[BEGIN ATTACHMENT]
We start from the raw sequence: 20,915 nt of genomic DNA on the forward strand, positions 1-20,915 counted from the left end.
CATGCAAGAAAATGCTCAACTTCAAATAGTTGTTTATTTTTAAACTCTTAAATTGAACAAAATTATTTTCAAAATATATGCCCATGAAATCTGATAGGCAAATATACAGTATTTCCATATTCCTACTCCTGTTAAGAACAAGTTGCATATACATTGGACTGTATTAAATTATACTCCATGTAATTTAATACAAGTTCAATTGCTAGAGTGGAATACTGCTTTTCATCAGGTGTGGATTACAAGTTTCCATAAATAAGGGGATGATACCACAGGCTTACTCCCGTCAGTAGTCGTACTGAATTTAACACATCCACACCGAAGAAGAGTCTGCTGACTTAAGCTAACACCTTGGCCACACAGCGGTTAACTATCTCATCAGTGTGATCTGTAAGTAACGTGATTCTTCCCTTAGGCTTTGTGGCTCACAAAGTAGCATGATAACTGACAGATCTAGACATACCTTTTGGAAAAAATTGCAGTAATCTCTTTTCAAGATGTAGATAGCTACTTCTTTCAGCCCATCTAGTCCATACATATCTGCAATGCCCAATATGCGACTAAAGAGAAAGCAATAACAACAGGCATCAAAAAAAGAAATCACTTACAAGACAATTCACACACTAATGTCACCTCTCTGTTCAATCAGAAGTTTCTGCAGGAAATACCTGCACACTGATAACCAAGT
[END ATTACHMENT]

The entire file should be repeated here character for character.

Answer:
We start from the raw sequence: 20,915 nt of genomic DNA on the forward strand, positions 1-20,915 counted from the left end.
CATGCAAGAAAATGCTCAACTTCAAATAGTTGTTTATTTTTAAACTCTTAAATTGAACAAAATTATTTTCAAAATATATGCCCATGAAATCTGATAGGCAAATATACAGTATTTCCATATTCCTACTCCTGTTAAGAACAAGTTGCATATACATTGGACTGTATTAAATTATACTCCATGTAATTTAATACAAGTTCAATTGCTAGAGTGGAATACTGCTTTTCATCAGGTGTGGATTACAAGTTTCCATAAATAAGGGGATGATACCACAGGCTTACTCCCGTCAGTAGTCGTACTGAATTTAACACATCCACACCGAAGAAGAGTCTGCTGACTTAAGCTAACACCTTGGCCACACAGCGGTTAACTATCTCATCAGTGTGATCTGTAAGTAACGTGATTCTTCCCTTAGGCTTTGTGGCTCACAAAGTAGCATGATAACTGACAGATCTAGACATACCTTTTGGAAAAAATTGCAGTAATCTCTTTTCAAGATGTAGATAGCTACTTCTTTCAGCCCATCTAGTCCATACATATCTGCAATGCCCAATATGCGACTAAAGAGAAAGCAATAACAACAGGCATCAAAAAAAGAAATCACTTACAAGACAATTCACACACTAATGTCACCTCTCTGTTCAATCAGAAGTTTCTGCAGGAAATACCTGCACACTGATAACCAAGT